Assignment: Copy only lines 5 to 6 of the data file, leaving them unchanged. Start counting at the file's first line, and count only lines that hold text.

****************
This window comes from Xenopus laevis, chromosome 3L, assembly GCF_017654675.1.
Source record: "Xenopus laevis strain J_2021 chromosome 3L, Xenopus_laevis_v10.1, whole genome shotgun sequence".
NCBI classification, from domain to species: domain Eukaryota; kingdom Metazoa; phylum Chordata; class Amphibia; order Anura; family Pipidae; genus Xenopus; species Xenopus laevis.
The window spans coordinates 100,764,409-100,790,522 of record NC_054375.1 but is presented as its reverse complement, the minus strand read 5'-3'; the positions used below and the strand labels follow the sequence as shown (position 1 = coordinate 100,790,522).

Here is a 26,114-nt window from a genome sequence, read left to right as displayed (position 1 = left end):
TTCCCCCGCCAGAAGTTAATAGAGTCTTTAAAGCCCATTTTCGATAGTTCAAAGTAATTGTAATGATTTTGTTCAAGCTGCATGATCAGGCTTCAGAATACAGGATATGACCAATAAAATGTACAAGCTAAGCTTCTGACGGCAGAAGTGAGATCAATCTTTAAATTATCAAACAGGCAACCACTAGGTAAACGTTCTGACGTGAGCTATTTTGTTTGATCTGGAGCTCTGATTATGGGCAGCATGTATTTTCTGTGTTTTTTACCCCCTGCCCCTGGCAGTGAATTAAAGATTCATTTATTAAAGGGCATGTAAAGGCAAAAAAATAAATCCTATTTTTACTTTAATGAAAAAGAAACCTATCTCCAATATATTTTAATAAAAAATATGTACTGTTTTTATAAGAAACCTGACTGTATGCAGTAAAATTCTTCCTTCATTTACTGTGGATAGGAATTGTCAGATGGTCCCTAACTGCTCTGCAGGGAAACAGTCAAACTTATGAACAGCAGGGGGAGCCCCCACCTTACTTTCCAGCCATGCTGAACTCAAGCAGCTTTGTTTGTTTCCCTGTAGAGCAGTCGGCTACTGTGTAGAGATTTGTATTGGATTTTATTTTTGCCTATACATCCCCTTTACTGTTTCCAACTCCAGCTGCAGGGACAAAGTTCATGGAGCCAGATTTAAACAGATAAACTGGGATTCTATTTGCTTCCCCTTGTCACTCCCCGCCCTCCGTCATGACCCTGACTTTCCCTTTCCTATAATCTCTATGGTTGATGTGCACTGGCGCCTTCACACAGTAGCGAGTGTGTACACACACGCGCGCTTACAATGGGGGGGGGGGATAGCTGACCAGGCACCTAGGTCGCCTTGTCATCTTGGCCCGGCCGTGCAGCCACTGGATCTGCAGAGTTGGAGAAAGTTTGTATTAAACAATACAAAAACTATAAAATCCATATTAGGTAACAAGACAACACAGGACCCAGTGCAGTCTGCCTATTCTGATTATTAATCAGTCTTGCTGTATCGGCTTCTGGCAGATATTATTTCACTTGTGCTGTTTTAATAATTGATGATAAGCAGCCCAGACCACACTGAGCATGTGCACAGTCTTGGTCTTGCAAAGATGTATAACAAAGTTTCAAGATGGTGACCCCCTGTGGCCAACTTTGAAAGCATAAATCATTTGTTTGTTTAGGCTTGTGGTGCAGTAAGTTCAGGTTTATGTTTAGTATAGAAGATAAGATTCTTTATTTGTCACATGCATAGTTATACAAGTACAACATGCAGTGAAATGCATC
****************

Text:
Here is a 26,114-nt window from a genome sequence, read left to right as displayed (position 1 = left end):
TTCCCCCGCCAGAAGTTAATAGAGTCTTTAAAGCCCATTTTCGATAGTTCAAAGTAATTGTAATGATTTTGTTCAAGCTGCATGATCAGGCTTCAGAATACAGGATATGACCAATAAAATGTACAAGCTAAGCTTCTGACGGCAGAAGTGAGATCAATCTTTAAATTATCAAACAGGCAACCACTAGGTAAACGTTCTGACGTGAGCTATTTTGTTTGATCTGGAGCTCTGATTATGGGCAGCATGTATTTTCTGTGTTTTTTACCCCCTGCCCCTGGCAGTGAATTAAAGATTCATTTATTAAAGGGCATGTAAAGGCAAAAAAATAAATCCTATTTTTACTTTAATGAAAAAGAAACCTATCTCCAATATATTTTAATAAAAAATATGTACTGTTTTTATAAGAAACCTGACTGTATGCAGTAAAATTCTTCCTTCATTTACTGTGGATAGGAATTGTCAGATGGTCCCTAACTGCTCTGCAGGGAAACAGTCAAACTTATGAACAGCAGGGGGAGCCCCCACCTTACTTTCCAGCCATGCTGAACTCAAGCAGCTTTGTTTGTTTCCCTGTAGAGCAGTCGGCTACTGTGTAGAGATTTGTATTGGATTTTATTTTTGCCTATACATCCCCTTTACTGTTTCCAACTCCAGCTGCAGGGACAAAGTTCATGGAGCCAGATTTAAACAGATAAACTGGGATTCTATTTGCTTCCCCTTGTCACTCCCCGCCCTCCGTCATGACCCTGACTTTCCCTTTCCTATAATCTCTATGGTTGATGTGCACTGGCGCCTTCACACAGTAGCGAGTGTGTACACACACGCGCGCTTACAATGGGGGGGGGGGATAGCTGACCAGGCACCTAGGTCGCCTTGTCATCTTGGCCCGGCCGTGCAGCCACTGGATCTGCAGAGTTGGAGAAAGTTTGTATTAAACAATACAAAAACTATAAAATCCATATTAGGTAACAAGACAACACAGGACCCAGTGCAGTCTGCCTATTCTGATTATTAATCAGTCTTGCTGTATCGGCTTCTGGCAGATATTATTTCACTTGTGCTGTTTTAATAATTGATGATAAGCAGCCCAGACCACACTGAGCATGTGCACAGTCTTGGTCTTGCAAAGATGTATAACAAAGTTTCAAGATGGTGACCCCCTGTGGCCAACTTTGAAAGCATAAATCATTTGTTTGTTTAGGCTTGTGGTGCAGTAAGTTCAGGTTTATGTTTAGTATAGAAGATAAGATTCTTTATTTGTCACATGCATAGTTATACAAGTACAACATGCAGTGAAATGCATC